Nightly Brief

Your Monday night briefing from the staff of Courthouse News

Top CNS stories for today including Interior Secretary Ryan Zinke recommending that President Donald Trump shrink the boundaries of four national monuments;the president making his United Nation’s debut; Florida beginning a criminal probe into the deaths at a nursing ho me following Hurricane Irma; a federal judge finding no copyright infringement in a ribald off-Broadway satirist’s take on “How the Grinch Stole Christmas,” and more.

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The northernmost boundary of the proposed Bears Ears region, along the Colorado River, in southeastern Utah. Interior Secretary Ryan Zinke is recommending that six of 27 national monuments under review by the Trump administration be reduced in size, along with management changes to several other sites. (Francisco Kjolseth/The Salt Lake Tribune via AP, File)

1.) In National news a leaked memo shows that Interior Secretary Ryan Zinke has recommended that President Donald Trump shrink the boundaries of four national monuments, while altering how six others are managed.

2.) This year’s United Nations General Assembly has brought together in New York hundreds of leaders including the body’s leadership and more than 90 heads of state. President Donald Trump per usual is leaving all of them in suspense.

3.) Environmentalists won a victory of sorts Friday when the 10th Circuit found that the U.S. Bureau of Land Management has “acknowledged that climate change is a scientifically verified reality,” and ordered the BLM to revisit its environmental impact statement on four coal leases in Wyoming’s Powder River Basin — but refused to vacate the leases.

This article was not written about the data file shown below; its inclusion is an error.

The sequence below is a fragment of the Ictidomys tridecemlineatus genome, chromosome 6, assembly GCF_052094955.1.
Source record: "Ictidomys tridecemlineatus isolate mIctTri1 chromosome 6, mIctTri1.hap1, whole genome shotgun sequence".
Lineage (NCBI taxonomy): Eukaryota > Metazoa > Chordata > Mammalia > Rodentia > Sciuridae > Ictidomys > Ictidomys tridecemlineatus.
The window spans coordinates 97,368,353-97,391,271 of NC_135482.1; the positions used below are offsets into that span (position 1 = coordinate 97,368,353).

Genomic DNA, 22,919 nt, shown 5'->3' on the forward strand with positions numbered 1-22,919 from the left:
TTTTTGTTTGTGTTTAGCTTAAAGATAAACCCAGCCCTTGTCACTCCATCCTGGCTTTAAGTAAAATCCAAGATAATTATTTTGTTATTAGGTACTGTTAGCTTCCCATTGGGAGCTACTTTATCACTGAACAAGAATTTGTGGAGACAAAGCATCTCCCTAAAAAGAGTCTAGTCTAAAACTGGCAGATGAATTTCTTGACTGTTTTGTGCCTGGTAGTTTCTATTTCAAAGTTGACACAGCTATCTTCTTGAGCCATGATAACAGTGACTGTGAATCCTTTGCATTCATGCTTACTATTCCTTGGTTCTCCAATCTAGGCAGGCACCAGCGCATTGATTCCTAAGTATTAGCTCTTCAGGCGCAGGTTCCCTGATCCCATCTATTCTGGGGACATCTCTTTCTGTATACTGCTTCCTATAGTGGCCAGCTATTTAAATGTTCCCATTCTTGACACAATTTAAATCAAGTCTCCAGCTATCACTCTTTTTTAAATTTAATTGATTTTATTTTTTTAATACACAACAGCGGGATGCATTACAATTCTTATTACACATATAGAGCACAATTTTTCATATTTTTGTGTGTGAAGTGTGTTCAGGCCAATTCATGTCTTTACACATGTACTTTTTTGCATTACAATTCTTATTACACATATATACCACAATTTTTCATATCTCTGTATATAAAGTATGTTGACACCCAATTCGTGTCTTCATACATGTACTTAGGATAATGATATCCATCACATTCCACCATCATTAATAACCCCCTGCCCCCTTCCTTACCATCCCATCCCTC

4.) Chicago won a partial victory Friday against U.S. Attorney General Jeff Sessions’ attempt to financially punish sanctuary cities for refusing to enforce federal immigration laws.

5.) In Regional news a South Florida nursing home where several residents died during a power outage from Hurricane Irma is blaming Florida Power & Light for the tragedy, claiming it failed to respond to reports of an impending medical emergency.

6.) The University of California and a private strawberry breeding startup have settled a bitter dispute over UC Davis’ multimillion-dollar strawberry plants, after a jury found that the startup’s founders stole the plants to get an edge in the state’s mammoth strawberry market.
Texas Supreme Court justices listen as an attorney argues his case. (Eric Gay/Associated Press)
7.) The checkerboard of public access in Texas courts was the focus of a conference on freedom of information earlier this week that included a bureau chief, a local clerk, a legislator and a supreme court clerk.
8.) In Entertainment news  a federal judge found no copyright infringement in a ribald off-Broadway satirist’s take on “How the Grinch Stole Christmas.”
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